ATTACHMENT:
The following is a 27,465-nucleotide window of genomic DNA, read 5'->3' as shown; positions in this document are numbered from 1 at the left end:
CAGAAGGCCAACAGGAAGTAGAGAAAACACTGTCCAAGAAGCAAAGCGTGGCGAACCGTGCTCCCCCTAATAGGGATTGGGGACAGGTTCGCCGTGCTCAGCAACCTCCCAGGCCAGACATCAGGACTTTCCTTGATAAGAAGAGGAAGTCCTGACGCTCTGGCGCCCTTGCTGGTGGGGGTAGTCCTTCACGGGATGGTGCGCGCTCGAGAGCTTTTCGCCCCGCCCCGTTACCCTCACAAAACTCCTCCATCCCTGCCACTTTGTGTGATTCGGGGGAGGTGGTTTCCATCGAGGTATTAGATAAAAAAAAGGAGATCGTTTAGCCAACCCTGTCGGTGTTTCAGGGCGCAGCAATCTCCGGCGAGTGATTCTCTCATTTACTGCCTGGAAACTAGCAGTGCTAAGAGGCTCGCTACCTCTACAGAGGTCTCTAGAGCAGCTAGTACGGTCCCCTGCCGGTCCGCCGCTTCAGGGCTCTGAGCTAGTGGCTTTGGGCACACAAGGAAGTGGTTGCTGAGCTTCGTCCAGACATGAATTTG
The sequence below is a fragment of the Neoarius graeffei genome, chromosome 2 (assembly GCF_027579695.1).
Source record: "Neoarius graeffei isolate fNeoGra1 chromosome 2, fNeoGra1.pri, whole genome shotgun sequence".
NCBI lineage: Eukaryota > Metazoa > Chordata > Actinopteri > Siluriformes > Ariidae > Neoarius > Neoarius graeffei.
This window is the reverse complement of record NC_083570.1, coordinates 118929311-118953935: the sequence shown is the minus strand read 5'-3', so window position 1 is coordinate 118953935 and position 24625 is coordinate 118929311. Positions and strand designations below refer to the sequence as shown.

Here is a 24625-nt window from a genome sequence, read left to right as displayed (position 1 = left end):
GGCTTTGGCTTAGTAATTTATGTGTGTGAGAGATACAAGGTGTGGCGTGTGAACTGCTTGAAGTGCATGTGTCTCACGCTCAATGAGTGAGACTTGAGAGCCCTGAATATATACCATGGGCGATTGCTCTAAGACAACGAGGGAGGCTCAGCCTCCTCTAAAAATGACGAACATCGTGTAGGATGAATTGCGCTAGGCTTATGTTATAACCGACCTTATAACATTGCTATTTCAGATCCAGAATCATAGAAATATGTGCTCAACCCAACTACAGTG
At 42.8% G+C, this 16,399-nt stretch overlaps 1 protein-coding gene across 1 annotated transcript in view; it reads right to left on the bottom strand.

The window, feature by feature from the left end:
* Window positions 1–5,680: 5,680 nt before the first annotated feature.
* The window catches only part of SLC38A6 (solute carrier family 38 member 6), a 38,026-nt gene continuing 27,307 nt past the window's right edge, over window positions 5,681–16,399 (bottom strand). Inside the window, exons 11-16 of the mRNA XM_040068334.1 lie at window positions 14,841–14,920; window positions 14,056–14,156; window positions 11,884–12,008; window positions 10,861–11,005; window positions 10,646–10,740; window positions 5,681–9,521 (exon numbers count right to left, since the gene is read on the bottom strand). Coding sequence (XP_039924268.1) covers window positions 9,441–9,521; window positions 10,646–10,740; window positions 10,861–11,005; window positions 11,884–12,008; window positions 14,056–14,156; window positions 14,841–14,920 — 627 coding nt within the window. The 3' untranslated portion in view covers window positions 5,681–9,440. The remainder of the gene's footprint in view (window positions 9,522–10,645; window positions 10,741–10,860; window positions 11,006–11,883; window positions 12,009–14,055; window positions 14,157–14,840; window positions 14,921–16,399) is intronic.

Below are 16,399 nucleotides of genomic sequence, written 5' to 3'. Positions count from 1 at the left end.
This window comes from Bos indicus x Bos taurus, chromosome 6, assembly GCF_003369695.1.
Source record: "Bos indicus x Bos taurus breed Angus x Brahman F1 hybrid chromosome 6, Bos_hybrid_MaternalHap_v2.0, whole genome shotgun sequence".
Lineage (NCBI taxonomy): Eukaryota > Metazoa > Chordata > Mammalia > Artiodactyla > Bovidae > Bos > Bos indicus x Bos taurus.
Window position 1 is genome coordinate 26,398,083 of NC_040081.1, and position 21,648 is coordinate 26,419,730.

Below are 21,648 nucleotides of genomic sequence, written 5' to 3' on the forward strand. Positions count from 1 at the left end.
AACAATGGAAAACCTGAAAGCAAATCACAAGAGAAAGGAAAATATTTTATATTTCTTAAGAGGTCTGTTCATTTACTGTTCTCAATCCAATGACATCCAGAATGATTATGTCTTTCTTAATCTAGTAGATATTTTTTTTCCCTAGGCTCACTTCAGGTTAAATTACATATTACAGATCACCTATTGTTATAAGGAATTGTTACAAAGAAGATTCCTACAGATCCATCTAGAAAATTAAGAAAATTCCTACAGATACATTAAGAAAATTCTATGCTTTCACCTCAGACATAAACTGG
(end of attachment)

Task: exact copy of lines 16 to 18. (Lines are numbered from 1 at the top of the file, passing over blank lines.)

Lineage (NCBI taxonomy): Eukaryota > Metazoa > Chordata > Mammalia > Artiodactyla > Bovidae > Bos > Bos indicus x Bos taurus.
Window position 1 is genome coordinate 26,398,083 of NC_040081.1, and position 21,648 is coordinate 26,419,730.

Below are 21,648 nucleotides of genomic sequence, written 5' to 3' on the forward strand. Positions count from 1 at the left end.